“Colonization of Mucosal Surfaces” is a state-of-the art presentation of the opposing evolutionary forces that ultimately determine the health of host organisms and survival of pathogenic microorganisms. Written by experts in the field, this new volume is an in-depth examination of the complex ecosystems of the mammalian mucosa and the successful adaptations of microorganisms that enable them to effectively colonize these surfaces. The respiratory tract, the gastrointestinal tract, and the genitourinary tract are comprehensively covered, as are the various organisms present at these surfaces.
“Viruses and the Evolution of Life” (Author: Luis P. Villarreal, University of California, Irvine), is an intriguing presentation of the virus-host relationship, as revealed through an examination of host evolution. This new volume avails the informed reader of a new perspective on the evolution of life while targeting the expert reader with discussions of specific scientific literature. Starting with prebiotic precursors of life, the book features an engaging discussion of various life forms and how each group has been affected by viruses. The author develops the concept of and distinction between acute and persisting viruses, an area of study that has heretofore largely been ignored. The relationship between the familiar disease-causing viruses and those viruses from which they emerge is also clarified.
Journal Articles of Interest
New Coronavirus Identified in Bats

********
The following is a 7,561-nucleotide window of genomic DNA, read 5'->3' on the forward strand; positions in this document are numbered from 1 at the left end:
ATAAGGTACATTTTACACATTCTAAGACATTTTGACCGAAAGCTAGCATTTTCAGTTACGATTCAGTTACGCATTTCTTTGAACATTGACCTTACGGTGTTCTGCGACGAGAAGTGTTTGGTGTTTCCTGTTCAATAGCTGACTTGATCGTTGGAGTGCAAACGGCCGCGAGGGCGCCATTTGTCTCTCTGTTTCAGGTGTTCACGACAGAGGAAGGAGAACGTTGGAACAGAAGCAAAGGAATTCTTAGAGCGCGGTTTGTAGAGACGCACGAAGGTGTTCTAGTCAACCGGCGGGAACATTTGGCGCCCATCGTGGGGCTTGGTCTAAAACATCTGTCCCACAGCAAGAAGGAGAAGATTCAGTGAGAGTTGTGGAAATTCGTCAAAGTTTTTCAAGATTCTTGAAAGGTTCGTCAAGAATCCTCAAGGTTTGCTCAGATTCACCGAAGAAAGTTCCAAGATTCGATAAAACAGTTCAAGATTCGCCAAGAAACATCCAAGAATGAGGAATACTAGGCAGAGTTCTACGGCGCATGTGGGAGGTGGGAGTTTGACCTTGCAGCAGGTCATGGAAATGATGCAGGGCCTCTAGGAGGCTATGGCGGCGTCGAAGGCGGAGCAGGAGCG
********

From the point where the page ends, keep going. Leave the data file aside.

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Chinese researchers have identified a novel coronavirus found in bats. Their findings appear in the February 2005 issue of the Journal of Virology. In the study, respiratory and fecal samples were collected from twelve bat species of which three tested positive for the novel virus (Bat-CoV). (L.L.M. Poon, D.K.W. Chu, K.H. Chan, O.K. Wong, T.M. Ellis, Y.H.C. Leung, S.K.P. Lau, P.C.Y. Woo, K.Y. Suen, K.Y. Yuen, Y. Guan, J.S.M. Peiris. 2005. Identification of a novel coronavirus in bats. Journal of Virology, 79. 4: 2001-2009.)
New Test May Differentiate Between Poultry Vaccinated Against or Infected with Avian Flu
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A new diagnostic test monitoring antibody response to the NS1 virus protein may allow for differentiation between poultry vaccinated or infected with avian influenza say researchers from Georgia. Their findings appear in the February 2005 issue of the Journal of Clinical Microbiology. (T.M. Tumpey, R. Alvarez, D.E. Swayne, D.L. Suarez. 2005. Diagnostic approach for differentiating infected from vaccinated poultry on the basis of antibodies to NS1, the nonstructural protein of influenza a virus. Journal of Clinical Microbiology, 43. 2: 676-683.)
Salmonella spp. Prevalent in Oysters in U.S. Waters
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Oysters harvested from thirty-six bays around the United States showed high prevalence of Salmonella according to a report that appears in the February 2005 Journal Applied and Environmental Microbiology. (D.A. Brands, A.E. Inman, C.P. Gerba, C.J. Mare, S.J. Billington, L.A. Saif, J.F. Levine, L.A. Joens. 2005. Prevalence of Salmonella spp. in oysters in the United States. Applied and Environmental Microbiology, 71. 2: 893-897.)